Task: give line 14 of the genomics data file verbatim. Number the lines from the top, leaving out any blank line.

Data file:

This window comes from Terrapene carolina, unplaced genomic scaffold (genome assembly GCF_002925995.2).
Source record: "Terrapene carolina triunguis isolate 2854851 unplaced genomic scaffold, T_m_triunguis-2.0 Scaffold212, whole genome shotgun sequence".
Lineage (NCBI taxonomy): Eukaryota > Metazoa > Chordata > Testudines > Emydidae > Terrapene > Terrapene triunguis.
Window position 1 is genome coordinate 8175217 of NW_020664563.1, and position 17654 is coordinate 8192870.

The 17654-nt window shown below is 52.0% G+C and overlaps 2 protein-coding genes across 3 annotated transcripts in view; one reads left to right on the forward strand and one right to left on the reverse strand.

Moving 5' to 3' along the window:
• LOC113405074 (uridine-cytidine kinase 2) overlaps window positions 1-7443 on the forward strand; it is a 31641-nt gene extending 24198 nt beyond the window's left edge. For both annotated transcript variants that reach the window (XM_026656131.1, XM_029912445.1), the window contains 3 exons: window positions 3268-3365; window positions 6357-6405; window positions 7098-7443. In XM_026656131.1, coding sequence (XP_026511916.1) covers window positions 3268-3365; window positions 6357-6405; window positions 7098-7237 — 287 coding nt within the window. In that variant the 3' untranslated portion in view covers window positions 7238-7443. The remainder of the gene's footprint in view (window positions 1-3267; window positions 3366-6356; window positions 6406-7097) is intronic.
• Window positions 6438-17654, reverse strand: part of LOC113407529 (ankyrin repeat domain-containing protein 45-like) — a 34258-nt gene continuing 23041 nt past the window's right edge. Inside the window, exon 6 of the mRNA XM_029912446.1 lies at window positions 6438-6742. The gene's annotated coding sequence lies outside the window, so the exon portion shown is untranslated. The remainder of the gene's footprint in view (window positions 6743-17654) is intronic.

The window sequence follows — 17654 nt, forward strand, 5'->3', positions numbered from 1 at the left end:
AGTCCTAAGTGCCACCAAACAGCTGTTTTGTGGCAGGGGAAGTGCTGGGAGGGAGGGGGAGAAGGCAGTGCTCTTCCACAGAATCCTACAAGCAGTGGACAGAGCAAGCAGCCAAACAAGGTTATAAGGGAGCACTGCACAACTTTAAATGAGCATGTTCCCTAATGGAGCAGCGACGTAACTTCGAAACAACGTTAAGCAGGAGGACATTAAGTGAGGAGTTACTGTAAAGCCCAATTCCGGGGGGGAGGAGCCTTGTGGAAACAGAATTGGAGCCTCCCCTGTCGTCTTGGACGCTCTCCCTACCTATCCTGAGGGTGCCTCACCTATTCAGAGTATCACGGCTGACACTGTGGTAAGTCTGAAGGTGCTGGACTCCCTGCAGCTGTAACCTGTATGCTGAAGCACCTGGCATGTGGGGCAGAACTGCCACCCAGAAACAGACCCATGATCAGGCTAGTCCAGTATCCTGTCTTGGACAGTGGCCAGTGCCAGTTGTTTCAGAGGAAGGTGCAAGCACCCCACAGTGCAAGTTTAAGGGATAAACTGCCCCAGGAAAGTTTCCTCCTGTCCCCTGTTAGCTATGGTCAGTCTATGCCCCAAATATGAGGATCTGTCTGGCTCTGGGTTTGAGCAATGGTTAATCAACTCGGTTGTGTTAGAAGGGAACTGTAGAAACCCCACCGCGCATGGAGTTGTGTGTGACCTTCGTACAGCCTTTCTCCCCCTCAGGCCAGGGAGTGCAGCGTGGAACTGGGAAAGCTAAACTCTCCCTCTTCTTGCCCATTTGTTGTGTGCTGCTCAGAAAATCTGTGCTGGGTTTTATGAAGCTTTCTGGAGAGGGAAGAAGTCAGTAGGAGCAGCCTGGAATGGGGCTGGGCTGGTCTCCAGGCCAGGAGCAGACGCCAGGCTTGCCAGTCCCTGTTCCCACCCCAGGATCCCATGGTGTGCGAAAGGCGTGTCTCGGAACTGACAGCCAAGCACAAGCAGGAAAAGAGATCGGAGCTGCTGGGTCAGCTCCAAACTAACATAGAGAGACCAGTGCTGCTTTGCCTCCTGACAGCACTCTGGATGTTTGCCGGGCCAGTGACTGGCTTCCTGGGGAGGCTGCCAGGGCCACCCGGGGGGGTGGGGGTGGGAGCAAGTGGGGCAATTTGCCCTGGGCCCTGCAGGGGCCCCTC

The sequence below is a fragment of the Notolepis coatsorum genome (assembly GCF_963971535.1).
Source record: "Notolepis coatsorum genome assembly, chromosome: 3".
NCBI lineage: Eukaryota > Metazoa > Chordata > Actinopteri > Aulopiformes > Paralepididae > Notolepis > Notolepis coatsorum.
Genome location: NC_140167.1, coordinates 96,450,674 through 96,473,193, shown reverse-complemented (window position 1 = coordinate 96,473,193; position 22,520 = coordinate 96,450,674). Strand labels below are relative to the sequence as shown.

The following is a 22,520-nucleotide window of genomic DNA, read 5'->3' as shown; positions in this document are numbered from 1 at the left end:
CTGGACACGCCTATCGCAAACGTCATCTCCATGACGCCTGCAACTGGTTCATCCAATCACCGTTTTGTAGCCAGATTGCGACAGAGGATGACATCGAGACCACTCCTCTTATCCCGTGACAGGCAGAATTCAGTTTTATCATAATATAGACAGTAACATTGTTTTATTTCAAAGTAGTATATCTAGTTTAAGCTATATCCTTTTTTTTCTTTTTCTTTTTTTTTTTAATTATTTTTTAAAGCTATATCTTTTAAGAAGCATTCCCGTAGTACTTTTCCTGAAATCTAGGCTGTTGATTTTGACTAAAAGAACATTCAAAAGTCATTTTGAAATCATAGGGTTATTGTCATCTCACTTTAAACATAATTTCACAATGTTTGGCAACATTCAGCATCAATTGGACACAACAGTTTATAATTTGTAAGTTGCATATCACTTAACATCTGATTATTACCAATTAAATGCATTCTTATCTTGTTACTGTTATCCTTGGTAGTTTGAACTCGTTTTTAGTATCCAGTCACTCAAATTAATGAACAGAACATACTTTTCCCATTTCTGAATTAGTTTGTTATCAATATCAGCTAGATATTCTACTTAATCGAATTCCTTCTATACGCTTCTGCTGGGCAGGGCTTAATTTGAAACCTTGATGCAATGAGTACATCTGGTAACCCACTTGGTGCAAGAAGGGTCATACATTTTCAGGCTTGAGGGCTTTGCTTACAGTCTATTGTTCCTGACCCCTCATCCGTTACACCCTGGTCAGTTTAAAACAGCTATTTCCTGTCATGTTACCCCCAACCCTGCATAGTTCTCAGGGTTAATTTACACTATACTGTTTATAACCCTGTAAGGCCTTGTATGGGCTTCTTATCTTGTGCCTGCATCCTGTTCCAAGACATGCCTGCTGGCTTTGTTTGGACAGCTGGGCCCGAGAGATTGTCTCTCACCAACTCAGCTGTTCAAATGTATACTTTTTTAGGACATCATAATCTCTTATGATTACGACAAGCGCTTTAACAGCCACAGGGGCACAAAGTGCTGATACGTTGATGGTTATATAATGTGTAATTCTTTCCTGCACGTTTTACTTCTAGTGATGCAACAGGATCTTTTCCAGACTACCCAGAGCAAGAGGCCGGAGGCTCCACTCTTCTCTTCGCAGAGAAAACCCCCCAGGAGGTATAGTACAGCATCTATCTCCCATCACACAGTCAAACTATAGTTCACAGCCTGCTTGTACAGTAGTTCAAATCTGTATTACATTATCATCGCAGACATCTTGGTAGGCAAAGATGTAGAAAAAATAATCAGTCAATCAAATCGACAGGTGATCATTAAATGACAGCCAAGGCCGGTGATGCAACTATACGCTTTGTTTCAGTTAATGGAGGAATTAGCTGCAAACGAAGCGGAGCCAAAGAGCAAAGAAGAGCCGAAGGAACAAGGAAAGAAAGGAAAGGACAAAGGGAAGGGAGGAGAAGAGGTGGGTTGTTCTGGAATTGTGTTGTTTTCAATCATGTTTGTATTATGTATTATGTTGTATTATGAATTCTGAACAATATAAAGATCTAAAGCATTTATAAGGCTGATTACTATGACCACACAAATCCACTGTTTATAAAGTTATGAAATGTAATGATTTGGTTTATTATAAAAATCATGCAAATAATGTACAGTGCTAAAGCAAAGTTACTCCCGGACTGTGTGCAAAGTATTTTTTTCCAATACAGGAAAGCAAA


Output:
Genome location: NC_140167.1, coordinates 96,450,674 through 96,473,193, shown reverse-complemented (window position 1 = coordinate 96,473,193; position 22,520 = coordinate 96,450,674). Strand labels below are relative to the sequence as shown.